Oranges in a parallel universe

The science-fiction series Fringe had a season partly set in a parallel universe. In case you have never seen the series and might want to catch it on streaming or DVD, I’ll avoid spoilers here.

For reasons I won’t get into, environmental degradation had gone further in the other universe than in ours. One of the very clever plot details the writers worked out was that certain foods that are common here were either no longer available at all or had become very scarce and expensive. For example, one of the delights visitors coming here were able to readily enjoy was coffee, something that had become an exotic luxury across the dimensional divide.

Some of you reading this may have had a glass or orange juice this morning. If you like orange juice—I do—enjoy it while you can. You may soon be living in Fringe’s alternate universe.

First a bit of botany 101.

Plants like orange trees have a circulatory system of sorts. The roots soak up water and various minerals from the soil and ship them to the branches and leaves through tissue called the xylem. The leaves return the favor by manufacturing, through photosynthesis, assorted sugars and sending them through tissue called the phloem back to feed the roots.

Enter the villain of the piece, a bacterial disease called huanglongbing that has been making a world tour through India, China, Indonesia, South Africa, and Brazil and has now arrived in Florida and California.

It infects the phloem and starves a citrus tree’s roots. The roots more or less quit shipping water and nutrients to the parts of the tree living above ground. The tree and its fruit go to hell.

HLB or “yellow dragon disease” is spread by a delightful gnat-sized insect known as the Asian citrus psyllid, also newly arrived in the Western hemisphere. It isn’t entirely clear how it got here, but there is a fair chance that somebody smuggling in a cutting of something for his garden was responsible. (You ever wonder why customs asks you all those annoying questions about whether you’ve got live plants or fruit hidden in your shorts? This is why.)

It gets better. A female psyllid can lay 800 eggs in a month. An infested orange tree can have more than 40,000 of these little guys living on it. That means that even a very good pesticide, one that’s maybe 99% effective, after a spraying will still leave plenty of survivors to be fruitful and multiply. And you have to keep doing it so often it becomes very expensive.

Okay, so spraying won’t work. How about getting rid of all the infected trees? Not really an option. In Florida and California lots of people (about 40% of houses with yards in Southern California) have fruit trees in their yards and many are already tainted.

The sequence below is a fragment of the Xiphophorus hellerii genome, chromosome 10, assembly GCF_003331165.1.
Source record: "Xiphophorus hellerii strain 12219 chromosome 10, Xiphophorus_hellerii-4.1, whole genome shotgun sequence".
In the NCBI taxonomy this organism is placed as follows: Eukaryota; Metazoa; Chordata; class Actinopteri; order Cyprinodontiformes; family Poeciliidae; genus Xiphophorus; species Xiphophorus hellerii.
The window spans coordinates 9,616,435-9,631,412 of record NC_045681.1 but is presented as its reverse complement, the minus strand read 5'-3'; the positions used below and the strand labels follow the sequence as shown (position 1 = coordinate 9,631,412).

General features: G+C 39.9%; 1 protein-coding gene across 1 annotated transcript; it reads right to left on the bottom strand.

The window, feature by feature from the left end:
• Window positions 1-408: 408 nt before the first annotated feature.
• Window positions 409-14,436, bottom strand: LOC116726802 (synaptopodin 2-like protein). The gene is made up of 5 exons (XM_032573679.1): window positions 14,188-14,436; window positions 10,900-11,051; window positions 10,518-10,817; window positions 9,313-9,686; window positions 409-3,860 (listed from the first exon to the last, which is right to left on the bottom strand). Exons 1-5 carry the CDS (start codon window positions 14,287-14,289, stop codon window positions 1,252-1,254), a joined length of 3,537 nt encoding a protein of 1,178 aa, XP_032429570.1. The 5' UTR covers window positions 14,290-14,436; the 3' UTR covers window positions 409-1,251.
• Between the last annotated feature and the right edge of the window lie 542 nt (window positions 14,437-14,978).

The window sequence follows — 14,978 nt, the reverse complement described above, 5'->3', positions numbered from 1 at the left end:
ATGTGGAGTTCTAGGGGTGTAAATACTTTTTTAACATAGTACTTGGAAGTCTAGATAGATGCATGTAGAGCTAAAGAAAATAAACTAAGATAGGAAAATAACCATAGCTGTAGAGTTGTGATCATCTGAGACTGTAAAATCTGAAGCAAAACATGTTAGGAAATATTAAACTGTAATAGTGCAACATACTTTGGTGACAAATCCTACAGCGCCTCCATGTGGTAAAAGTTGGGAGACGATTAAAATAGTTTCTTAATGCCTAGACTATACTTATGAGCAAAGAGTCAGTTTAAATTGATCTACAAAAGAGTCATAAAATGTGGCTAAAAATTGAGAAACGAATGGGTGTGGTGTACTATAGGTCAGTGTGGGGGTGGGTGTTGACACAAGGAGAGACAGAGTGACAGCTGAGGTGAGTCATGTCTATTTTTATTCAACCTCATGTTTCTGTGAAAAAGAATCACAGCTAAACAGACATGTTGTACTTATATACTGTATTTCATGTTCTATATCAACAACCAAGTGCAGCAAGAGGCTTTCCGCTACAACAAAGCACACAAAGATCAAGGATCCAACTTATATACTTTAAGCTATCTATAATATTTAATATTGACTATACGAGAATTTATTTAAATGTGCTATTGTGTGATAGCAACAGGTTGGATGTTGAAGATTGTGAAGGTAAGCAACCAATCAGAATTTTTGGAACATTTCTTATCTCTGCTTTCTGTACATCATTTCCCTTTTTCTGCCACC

Knock on door.

“Hi,” says a little boy.

“Hello, kid. I’m from the government. Would you mind if my trusty flamethrower and I turn your mother’s garden into charcoal?”

“Cool! Can I watch?”

Yeah, that’s gonna happen.

In California, entomologists managed to get across a diplomatic and bureaucratic minefield and import a type of Pakistani wasp that preys on psyllids. So far, this has worked as well as anything has to push back the invasion, but mass wasp releases have cut psyllid populations by only about a third. Not enough to save the oranges.

People have tried injecting sick trees with antibiotics. They’ve tried putting trees on a kind of life support by feeding nutrients the roots aren’t supplying anymore directly to the leaves and branches. This has been somewhat successful in keeping sick trees alive and producing fruit, but it’s labor intensive and expensive, and this must be passed on to the consumer. It’s also too soon to know how long these sick trees can be kept alive on life support. It doesn’t look good.

There are people working on genetically engineering a strain of orange tree that is resistant to HLB. This is probably the best long-term solution, but given that millions of people think that genetically engineered tomatoes can make their ears fall off and give their teenage sons double-D breasts, growers are worried about whether consumers will accept oranges with tweaked DNA. Even if they will, it will take many years to develop the trees and to re-stock the orchards with them.

In the meantime, there are serious people who don’t think we will have a significant orange crop in the United States within five years. Yeah, that soon. Okay, so maybe you don’t like orange juice. Why should you care? Don’t worry. We have you covered.

Climate change is coming for your morning coffee.

In the future, we will be leaving many things behind that we take for granted. Welcome to Fringe.


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